By Cedric Johnson
Policy Analyst, Budget & Tax Center
A proposed change in the way North Carolina taxes multistate corporations would not achieve its goal of boosting investment and job creation in the state, but instead result in additional revenue losses that would further threaten critical investments in education, roads, and other services that are the foundation of future economic growth.
The change being considered by state lawmakers would provide a tax cut to only certain corporations and with no guarantee of job creation. It would reduce revenue available for public investments by $90 million in the fi scal year that starts July 1, 2014. This loss would come on top of the nearly $440 million in lost revenue over that year resulting from the tax plan passed last year and likely result in further cuts to public schools, health care, and other important investments that also contribute to the success and viability of corporations.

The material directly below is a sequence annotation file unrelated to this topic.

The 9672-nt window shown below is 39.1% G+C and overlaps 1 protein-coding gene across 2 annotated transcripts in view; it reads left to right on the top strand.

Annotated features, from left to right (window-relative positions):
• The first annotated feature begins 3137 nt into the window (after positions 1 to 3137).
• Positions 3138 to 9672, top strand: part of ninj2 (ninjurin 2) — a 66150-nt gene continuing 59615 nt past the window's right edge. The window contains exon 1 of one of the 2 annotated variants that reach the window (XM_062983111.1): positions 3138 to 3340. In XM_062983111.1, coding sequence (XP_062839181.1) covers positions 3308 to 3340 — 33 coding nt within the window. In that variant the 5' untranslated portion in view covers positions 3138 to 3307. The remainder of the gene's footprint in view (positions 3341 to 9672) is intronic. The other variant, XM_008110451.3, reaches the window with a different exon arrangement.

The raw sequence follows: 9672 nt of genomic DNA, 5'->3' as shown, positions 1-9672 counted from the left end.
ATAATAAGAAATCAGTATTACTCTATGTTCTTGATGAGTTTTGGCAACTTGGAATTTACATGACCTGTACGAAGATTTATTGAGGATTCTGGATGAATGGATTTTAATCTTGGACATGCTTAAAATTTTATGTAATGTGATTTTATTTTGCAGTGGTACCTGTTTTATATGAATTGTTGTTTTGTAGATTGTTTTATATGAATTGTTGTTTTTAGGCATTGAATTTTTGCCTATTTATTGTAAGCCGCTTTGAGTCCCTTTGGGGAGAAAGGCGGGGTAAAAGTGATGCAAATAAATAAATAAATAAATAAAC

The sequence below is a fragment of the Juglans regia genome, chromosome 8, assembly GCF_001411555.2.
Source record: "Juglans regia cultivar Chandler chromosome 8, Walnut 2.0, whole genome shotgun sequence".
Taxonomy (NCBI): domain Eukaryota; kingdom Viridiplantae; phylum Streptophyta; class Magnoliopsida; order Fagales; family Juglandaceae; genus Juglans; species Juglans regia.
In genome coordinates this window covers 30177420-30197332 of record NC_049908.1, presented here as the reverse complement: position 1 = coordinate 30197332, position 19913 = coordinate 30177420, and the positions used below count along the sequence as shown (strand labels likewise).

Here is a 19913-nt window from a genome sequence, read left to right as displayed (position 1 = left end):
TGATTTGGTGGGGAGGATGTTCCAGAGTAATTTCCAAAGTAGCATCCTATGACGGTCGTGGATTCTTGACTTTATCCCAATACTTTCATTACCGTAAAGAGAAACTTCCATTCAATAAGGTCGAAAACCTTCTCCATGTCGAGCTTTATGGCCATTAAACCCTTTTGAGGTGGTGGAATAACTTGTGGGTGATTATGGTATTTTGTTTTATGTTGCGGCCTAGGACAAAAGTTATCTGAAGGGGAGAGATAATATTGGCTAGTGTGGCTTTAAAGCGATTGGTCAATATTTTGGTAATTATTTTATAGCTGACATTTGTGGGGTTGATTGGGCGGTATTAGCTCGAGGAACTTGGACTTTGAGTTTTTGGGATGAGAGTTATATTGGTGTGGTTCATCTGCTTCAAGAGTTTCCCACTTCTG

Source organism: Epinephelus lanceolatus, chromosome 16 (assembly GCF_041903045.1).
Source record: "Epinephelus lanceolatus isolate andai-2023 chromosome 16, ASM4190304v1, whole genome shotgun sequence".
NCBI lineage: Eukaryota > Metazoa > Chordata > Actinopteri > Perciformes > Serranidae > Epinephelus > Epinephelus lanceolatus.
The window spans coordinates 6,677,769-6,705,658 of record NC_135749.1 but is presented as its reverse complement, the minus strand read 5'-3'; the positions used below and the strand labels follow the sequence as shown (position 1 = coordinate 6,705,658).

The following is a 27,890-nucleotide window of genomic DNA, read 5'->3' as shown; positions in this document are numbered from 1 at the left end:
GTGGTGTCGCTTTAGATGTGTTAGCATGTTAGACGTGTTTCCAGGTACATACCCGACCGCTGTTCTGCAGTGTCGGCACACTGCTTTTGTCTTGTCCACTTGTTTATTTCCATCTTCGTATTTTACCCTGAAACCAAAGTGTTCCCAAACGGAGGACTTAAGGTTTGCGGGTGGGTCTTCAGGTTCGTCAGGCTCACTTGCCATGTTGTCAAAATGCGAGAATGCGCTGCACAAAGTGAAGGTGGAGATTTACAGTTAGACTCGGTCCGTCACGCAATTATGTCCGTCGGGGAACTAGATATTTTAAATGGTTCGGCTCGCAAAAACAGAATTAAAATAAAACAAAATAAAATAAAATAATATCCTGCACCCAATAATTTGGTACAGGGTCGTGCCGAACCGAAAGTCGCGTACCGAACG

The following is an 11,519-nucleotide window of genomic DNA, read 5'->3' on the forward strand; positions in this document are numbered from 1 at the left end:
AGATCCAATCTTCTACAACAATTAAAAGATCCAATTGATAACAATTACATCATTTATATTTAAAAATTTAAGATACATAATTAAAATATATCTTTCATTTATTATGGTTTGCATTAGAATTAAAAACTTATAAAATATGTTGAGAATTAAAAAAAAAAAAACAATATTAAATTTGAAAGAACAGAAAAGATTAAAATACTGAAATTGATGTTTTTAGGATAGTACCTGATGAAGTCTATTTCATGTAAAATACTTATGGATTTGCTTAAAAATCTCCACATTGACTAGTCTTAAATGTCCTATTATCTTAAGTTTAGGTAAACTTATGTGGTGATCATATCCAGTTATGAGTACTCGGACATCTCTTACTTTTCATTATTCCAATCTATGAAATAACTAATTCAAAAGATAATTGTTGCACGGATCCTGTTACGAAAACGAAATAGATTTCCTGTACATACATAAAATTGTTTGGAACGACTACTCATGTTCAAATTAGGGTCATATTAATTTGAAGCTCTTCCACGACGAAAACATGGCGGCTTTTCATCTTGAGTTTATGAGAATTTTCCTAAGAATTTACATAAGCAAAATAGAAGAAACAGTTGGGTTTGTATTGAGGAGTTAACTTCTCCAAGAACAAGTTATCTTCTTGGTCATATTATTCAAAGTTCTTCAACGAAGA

Corporations doing business in North Carolina pay state income tax on the portion of their nationwide profi ts that they earn in the state. To determine that portion, the state uses a formula based on three things: a corporation’s property, payroll and sales in North Carolina – with sales factored in more heavily. State lawmakers are considering a shift to a formula that would consider only the sales component. Under this formula, known as single sales factor (SSF), a multistate corporation making 10 percent of its sales to North Carolina customers would pay North Carolina corporate income tax on 10 percent of its nationwide profit.
Proponents of SSF claim that such a change will improve the state’s business climate by making expansion of property and payroll in the state more attractive to businesses. Other states that have adopted an SSF formula based on this premise have not seen this happen, however, and there is no reason to believe that North Carolina will experience a different outcome.
State lawmakers should reject a single sales factor formula and instead focus on creating a fairer corporate income tax by closing existing loopholes that gives preferential treatment to some businesses at the expense of others.